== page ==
Iceberg Alley is the area from Baffin Bay (where icebergs enter the water from the massive glaciers on the southwest coast of Greenland) down to the east coast of Newfoundland and Labrador where the bergs enter the shipping lanes.
A typical “small” iceberg looms 5-15 meters above water level and weighs about 100,000 tons. The sea here is generally littered with “bergy bits” – floating chunks of ice that weigh around 10,000 tons – and “growlers” – smaller pieces the size of a grand piano weighing about 1,000 tons. A database of ship collisions with icebergs concentrates on collisions in this North Atlantic area, and lists over 560 incidents from 1810 to the present.
Iceberg season is May – July. You don’t have to take to the water to see them, they can often be spotted from the Newfoundland shore, but if they’re around, getting out among them is an unmissable experience.The air is noticeably cooler as you approach the huge turquoise flanks of the icy giants – the same kind that caused the sinking of the Titanic.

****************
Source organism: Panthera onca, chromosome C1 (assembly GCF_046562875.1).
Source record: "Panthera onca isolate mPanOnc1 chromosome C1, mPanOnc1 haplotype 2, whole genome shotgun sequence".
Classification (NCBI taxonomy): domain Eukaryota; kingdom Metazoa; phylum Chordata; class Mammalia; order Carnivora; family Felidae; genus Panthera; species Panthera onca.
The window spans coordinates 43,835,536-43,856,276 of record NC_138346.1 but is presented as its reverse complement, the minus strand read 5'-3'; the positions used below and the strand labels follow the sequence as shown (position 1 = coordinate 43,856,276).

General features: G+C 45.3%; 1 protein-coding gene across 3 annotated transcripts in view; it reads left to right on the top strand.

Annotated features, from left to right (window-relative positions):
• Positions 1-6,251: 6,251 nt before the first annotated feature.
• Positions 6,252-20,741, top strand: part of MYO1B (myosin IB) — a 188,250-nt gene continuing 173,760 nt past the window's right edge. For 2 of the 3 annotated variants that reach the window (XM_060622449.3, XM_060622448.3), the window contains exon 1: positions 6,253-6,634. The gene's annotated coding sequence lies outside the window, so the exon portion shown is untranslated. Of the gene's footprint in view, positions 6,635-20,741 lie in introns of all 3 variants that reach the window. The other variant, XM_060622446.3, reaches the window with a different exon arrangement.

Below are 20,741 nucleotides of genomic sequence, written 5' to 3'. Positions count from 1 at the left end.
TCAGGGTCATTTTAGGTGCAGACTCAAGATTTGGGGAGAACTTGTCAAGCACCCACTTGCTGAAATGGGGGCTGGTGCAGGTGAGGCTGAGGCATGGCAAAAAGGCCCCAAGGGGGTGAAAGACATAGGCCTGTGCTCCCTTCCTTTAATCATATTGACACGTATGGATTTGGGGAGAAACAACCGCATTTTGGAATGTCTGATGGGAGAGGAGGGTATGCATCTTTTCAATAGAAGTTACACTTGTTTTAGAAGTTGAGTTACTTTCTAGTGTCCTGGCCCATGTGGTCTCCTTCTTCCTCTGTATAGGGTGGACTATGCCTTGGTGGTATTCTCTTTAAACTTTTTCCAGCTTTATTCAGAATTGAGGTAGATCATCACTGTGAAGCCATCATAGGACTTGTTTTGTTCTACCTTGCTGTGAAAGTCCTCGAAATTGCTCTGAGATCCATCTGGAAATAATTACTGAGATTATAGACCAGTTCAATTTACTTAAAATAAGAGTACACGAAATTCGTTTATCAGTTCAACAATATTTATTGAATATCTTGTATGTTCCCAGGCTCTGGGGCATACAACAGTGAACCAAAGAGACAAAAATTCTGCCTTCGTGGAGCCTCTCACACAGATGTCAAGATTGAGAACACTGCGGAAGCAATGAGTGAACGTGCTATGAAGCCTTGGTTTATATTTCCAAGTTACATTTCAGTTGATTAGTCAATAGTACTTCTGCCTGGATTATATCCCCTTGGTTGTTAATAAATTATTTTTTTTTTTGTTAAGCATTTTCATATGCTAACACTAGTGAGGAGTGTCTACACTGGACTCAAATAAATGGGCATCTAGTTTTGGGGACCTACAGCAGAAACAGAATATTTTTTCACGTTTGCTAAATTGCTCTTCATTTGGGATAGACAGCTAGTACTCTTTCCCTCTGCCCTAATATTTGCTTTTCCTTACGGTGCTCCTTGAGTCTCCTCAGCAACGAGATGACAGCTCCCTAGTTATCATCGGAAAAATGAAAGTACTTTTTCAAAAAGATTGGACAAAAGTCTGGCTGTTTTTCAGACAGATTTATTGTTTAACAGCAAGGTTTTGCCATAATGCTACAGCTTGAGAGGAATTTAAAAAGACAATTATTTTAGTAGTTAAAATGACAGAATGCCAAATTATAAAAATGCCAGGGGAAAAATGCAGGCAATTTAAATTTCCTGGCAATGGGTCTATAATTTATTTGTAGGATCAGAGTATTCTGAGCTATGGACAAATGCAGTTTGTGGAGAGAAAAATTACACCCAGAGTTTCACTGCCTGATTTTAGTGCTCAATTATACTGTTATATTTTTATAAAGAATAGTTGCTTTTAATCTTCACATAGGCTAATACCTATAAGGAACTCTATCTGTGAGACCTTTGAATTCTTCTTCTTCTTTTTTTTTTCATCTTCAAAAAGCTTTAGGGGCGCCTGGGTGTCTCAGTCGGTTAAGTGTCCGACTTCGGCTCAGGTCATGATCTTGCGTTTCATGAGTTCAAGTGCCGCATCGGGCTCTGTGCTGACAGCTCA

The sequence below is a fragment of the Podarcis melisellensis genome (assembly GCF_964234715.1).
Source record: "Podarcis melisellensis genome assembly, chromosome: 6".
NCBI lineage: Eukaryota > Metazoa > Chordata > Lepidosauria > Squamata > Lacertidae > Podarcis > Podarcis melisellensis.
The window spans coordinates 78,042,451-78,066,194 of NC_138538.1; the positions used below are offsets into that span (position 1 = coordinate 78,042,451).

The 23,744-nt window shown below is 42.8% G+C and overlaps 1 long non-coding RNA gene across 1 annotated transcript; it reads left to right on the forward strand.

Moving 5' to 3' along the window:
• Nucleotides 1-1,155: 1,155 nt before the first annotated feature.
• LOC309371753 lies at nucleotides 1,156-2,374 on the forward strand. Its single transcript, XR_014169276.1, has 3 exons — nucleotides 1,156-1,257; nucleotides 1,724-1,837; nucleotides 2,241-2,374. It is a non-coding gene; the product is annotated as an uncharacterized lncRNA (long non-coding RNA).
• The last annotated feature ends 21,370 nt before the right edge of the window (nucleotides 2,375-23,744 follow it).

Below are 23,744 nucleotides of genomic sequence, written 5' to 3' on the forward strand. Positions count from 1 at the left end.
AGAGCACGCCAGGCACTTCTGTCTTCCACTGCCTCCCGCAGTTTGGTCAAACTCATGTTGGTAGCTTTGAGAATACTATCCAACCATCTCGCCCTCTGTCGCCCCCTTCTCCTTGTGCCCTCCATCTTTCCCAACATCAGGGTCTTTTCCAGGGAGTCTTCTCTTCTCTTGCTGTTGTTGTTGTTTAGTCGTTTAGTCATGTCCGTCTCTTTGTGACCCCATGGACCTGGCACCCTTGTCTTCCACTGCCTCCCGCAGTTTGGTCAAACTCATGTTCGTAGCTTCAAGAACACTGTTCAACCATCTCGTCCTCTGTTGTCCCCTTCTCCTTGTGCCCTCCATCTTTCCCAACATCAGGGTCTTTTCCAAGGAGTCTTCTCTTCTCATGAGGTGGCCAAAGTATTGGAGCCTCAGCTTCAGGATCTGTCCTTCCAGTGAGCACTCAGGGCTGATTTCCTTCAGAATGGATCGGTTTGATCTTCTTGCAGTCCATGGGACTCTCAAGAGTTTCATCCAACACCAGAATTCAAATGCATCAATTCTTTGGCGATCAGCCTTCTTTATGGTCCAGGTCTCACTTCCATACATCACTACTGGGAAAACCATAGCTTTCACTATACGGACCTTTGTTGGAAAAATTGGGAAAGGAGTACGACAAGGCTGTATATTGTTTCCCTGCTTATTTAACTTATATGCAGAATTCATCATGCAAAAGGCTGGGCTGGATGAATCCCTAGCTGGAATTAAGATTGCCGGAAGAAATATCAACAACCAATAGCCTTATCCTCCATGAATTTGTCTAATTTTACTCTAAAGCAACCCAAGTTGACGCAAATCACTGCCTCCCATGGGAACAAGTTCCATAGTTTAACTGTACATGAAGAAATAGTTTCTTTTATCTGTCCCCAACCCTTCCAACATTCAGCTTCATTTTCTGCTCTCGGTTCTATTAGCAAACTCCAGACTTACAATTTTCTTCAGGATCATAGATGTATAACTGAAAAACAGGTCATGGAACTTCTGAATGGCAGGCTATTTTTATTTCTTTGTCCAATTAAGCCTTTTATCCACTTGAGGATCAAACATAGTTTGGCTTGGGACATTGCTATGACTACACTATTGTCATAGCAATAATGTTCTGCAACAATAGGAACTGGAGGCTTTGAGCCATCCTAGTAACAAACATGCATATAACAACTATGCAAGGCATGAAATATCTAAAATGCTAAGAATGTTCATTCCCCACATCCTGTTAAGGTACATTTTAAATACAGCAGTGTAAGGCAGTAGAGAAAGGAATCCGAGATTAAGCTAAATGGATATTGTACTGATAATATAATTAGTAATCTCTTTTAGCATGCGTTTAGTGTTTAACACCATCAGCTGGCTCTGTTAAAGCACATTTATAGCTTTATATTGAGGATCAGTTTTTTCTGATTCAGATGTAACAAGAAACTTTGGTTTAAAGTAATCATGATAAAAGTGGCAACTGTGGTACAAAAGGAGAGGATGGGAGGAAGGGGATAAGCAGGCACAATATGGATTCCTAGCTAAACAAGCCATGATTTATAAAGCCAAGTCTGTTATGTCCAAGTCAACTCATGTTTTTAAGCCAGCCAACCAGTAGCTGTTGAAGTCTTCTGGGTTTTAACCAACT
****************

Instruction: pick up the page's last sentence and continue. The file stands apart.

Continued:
An estimated 10,000 – 30,000 icebergs migrate south from Greenland every year, about 2,000 of which make it to the warm waters of the Gulf Stream where they eventually melt away after a 2-4 year, 3,200km journey. A melting berg often fractures throwing ice chips and knife-sharp splinters in all directions.